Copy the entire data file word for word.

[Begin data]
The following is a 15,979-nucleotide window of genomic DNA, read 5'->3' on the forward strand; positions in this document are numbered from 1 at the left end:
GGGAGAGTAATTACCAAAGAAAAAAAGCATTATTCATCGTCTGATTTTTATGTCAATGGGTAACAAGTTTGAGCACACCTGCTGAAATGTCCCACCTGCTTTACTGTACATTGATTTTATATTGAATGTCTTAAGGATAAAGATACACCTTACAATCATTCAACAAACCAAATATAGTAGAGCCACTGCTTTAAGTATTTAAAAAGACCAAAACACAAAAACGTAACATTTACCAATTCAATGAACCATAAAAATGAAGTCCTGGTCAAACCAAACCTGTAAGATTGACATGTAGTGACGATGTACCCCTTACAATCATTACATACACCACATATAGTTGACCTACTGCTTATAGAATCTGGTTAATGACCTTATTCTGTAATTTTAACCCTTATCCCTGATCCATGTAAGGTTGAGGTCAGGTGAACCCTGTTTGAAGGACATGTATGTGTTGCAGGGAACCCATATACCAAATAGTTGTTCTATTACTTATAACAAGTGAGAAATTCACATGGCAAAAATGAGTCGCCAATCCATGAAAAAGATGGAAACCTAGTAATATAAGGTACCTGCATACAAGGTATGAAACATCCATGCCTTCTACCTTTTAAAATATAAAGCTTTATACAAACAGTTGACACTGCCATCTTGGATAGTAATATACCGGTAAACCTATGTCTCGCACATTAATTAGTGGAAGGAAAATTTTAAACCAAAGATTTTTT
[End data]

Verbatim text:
The following is a 15,979-nucleotide window of genomic DNA, read 5'->3' on the forward strand; positions in this document are numbered from 1 at the left end:
GGGAGAGTAATTACCAAAGAAAAAAAGCATTATTCATCGTCTGATTTTTATGTCAATGGGTAACAAGTTTGAGCACACCTGCTGAAATGTCCCACCTGCTTTACTGTACATTGATTTTATATTGAATGTCTTAAGGATAAAGATACACCTTACAATCATTCAACAAACCAAATATAGTAGAGCCACTGCTTTAAGTATTTAAAAAGACCAAAACACAAAAACGTAACATTTACCAATTCAATGAACCATAAAAATGAAGTCCTGGTCAAACCAAACCTGTAAGATTGACATGTAGTGACGATGTACCCCTTACAATCATTACATACACCACATATAGTTGACCTACTGCTTATAGAATCTGGTTAATGACCTTATTCTGTAATTTTAACCCTTATCCCTGATCCATGTAAGGTTGAGGTCAGGTGAACCCTGTTTGAAGGACATGTATGTGTTGCAGGGAACCCATATACCAAATAGTTGTTCTATTACTTATAACAAGTGAGAAATTCACATGGCAAAAATGAGTCGCCAATCCATGAAAAAGATGGAAACCTAGTAATATAAGGTACCTGCATACAAGGTATGAAACATCCATGCCTTCTACCTTTTAAAATATAAAGCTTTATACAAACAGTTGACACTGCCATCTTGGATAGTAATATACCGGTAAACCTATGTCTCGCACATTAATTAGTGGAAGGAAAATTTTAAACCAAAGATTTTTT